ELECTRONIC T-NOTES


CHESSBASE USA'S WEEKLY ON-LINE NEWSLETTER


FOR THE WEEK OF MARCH 3, 2002


SHREDDER6'S TRIPLE BRAIN

by Steve Lopez

One of the cool new features of the Classic Shredder6 interface (mentioned in previous ETN issues) is the triple brain analysis feature. This works similarly to Infinite Analysis mode in the standard interface, but with a twist: two engines analyze a position and a third engine (called the "triple brain") acts as arbiter and uses the analysis of the other two engines to determine what line of play is best in that position.

Note that this feature isn't available in the standard Fritz7/Shredder 6 interface -- it's a feature of the Classic Shredder6 interface. For instructions on how to install that interface, see the ETN issue for February 3, 2002.

Triple brain is ridiculously simple to use. First, load a game and go to the position you want to have the triple brain analyze (or else set up a position from scratch). When you have the position on the board, go to the Mode menu and select "Triple brain" (or hit CTRL-B on your keyboard). This brings up the engine selection dialogue for triple brain:

Single-click on the engine you want to load (to highlight it) and then click "Load". This loads the first of the two engines. You'll see the analysis pane for the new engine appear at the bottom of the screen, along with the pane for the engine you already had loaded, plus a third pane for the triple brain. If you want to change the engine that was already loaded, single-click on the box containing that engine's name, and a "Change engine" dialogue appears. For example, in the graphic below, I had Shredder6 loaded and I chose Solid Shredder as the second engine:

I want to change Shredder6 to Gambit Shredder, so I just click directly on the box reading "Shredder6", choose Gambit Shredder from the "Change engine" popup, and click "Load":

Note that when you choose an engine from either of these dialogues, you'll also get a popup asking you what size to set the hash tables. See last week's ETN (February 24, 2002) for details on setting a hash table size.

Once you've selected your two engines, go to the Mode menu and select "Analysis" (or hit CTRL-A on the keyboard). You'll see the analysis start in all three engine panes. The triple brain pane will choose which analysis it considers "better" and display that analysis in its engine pane, along with the name of the engine that generated that analysis.

Let's look at an example of this in action. I decided to analyze an interesting position (described as "unclear" by Gabor Kallai) that occurs after the following moves:

1. e4 c6 2. d4 d5 3. e5 Bf5 4. Nc3 e6 5. g4 Bg6 6. Nge2 c5 7. h4 Nc6 8. h5 Bxc2! (instead of the "normal" ...Be4) 9. Qxc2 cxd4 10. Nb1 Rc8 11. Qa4 Qd7 12. Na3 Nxe5 13. Qxd7+ Kxd7 14. Nxd4 Nxg4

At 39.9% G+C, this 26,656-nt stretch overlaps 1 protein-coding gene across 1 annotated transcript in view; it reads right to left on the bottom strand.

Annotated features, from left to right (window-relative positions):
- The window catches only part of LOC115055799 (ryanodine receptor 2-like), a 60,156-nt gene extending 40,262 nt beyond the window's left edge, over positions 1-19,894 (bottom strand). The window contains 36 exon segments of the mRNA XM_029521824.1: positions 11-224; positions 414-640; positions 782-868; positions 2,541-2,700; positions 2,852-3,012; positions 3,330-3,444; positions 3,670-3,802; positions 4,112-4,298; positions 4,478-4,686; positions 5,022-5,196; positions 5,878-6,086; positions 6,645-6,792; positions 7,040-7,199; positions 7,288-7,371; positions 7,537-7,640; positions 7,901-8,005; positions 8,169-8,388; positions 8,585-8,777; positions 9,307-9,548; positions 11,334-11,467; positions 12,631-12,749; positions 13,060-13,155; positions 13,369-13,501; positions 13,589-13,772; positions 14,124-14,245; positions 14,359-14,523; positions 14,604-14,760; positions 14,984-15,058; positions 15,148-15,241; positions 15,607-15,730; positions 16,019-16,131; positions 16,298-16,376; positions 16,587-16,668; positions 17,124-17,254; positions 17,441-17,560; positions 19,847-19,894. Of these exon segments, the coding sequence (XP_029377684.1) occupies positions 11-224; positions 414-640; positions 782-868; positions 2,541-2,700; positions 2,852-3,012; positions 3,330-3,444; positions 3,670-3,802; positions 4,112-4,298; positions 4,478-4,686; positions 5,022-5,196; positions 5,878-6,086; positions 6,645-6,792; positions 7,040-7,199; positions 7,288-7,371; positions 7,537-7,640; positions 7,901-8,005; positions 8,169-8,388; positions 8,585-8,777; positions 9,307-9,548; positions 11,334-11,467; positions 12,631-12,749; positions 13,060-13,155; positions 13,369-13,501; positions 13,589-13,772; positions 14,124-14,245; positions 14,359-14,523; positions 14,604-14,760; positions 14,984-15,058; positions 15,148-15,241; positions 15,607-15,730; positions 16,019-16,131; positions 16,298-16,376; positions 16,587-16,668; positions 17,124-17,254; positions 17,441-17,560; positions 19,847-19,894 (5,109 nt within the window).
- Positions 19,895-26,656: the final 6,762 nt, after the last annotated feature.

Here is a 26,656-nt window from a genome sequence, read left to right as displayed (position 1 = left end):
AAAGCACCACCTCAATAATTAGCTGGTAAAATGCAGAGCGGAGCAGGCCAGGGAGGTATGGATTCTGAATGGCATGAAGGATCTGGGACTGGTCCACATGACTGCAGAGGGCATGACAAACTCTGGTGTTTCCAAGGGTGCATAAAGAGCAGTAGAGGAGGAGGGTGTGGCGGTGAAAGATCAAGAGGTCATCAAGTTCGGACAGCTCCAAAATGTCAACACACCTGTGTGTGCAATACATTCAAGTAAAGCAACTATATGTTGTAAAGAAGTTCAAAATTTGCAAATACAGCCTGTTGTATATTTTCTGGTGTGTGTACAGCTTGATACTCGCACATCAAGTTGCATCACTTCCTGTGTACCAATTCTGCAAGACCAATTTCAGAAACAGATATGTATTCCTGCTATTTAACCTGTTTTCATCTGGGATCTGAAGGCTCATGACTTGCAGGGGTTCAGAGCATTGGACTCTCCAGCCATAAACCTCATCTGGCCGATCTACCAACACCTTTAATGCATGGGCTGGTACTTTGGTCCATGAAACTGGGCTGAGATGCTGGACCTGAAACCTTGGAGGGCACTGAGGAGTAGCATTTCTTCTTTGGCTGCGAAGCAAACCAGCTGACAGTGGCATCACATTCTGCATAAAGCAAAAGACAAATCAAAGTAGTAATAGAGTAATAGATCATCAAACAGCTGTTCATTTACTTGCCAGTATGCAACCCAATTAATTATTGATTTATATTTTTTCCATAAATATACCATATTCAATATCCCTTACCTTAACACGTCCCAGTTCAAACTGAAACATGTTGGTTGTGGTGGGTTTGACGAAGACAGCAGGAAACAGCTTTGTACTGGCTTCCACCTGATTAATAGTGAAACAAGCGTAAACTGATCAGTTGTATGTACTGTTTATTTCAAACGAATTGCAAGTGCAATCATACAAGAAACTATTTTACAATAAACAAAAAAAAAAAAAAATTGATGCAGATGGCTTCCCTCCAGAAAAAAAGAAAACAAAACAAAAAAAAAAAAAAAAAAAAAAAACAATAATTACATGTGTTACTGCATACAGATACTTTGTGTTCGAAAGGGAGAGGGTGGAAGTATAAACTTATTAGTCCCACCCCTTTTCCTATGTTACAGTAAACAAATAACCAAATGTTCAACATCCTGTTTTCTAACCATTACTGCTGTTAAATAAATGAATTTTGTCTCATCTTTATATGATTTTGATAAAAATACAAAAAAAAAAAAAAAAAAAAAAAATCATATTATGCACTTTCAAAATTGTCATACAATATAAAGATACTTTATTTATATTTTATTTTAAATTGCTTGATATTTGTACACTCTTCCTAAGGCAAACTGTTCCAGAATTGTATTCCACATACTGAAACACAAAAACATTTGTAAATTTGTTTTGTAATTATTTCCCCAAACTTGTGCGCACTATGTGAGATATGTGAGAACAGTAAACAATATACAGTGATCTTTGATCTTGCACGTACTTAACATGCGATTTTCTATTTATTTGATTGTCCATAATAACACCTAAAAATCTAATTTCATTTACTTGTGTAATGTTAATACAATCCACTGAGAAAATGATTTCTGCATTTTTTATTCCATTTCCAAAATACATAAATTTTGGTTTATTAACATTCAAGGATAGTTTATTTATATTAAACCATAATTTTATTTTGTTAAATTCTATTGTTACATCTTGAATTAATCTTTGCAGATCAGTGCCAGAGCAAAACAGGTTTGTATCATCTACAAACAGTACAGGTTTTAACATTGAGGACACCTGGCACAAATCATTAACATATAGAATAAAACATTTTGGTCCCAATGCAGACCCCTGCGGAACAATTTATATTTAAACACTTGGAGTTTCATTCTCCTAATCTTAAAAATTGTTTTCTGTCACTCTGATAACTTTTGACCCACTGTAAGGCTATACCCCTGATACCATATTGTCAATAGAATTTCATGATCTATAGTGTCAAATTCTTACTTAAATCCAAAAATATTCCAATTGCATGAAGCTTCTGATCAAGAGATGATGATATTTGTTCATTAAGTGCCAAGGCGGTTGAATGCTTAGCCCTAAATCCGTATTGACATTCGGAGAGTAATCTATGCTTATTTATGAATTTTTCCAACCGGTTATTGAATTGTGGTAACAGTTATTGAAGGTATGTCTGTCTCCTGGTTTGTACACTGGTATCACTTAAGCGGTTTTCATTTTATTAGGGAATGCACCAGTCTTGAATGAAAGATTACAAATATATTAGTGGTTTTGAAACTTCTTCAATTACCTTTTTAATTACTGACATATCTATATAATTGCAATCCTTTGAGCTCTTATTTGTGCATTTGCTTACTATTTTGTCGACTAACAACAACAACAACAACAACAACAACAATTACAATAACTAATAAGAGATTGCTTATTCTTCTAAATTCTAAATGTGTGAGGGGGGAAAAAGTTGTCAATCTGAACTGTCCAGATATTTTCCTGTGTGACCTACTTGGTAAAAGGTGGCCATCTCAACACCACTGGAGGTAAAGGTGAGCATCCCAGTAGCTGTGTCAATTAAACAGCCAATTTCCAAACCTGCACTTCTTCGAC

After inputting the moves, I hit CTRL-B and selected Solid Shredder, then changed Shredder6 to Gambit Shredder (as described above), since I wanted two engines with widely varying styles to analyze this unusual gambit position. Then I hit CRTL-A to start the analysis. After a minute and forty-five seconds, and a full eleven-ply search by Gambit Shredder, I saw this in my three engine panes:

If you follow the analysis, you'll notice that Gambit Shredder develops an attack by Black that gets beaten back by White. Solid Shredder shows aggressive moves for both sides, but still indicates an advantage for White. Since it's White's turn to move and Gambit Shredder shows a bigger plus for White, the Triple Brain chooses to go with Gambit Shredder's analysis at the point at which I stopped the engines.

So how does this differ from running two or more engines simultaneously in the Fritz7 or ChessBase 8 interfaces? The Triple Brain itself is what makes the difference. In the other programs mentioned, you can run multiple engines in parallel, but nothing indicates which analysis is preferred in that position; you have to evaluate each line of play yourself to decide on a preference. In the Classic Shredder6 interface, the Triple Brain acts as the "arbiter" and determines which engine's analysis works better in that position.

Does this mean that you should blindly follow the Triple Brain's advice? Of course not! Long-time ETN readers know that I'm a big advocate for thinking for oneself (see the "Learning a New Opening" series from last year). While chess engines are strong chessplayers, they're not "divine oracles" that always provide the "perfect" answer. A lot also depends on your personal preferences; I enjoy gambits and tactics, so a positional engine's analysis might not fit my personal style of play. On the other hand, there are many positions in which a slower positional approach might be called for. So the best thing for me (or any chessplayer) to do would be to view the recommended lines of play, think about what I'm being shown, and decide which variation works best for me. While all of us can certainly do this with the parallel engine analysis feature in the other interfaces (and, by the way, this parallel analysis is also available in the Classic Shredder6 interface), the Triple Brain provides us with additional guidance and input -- an extra signpost along the road, pointing us in the right direction.

Until next week, have fun!

You can e-mail me with your comments, suggestions, and analysis for Electronic T-Notes.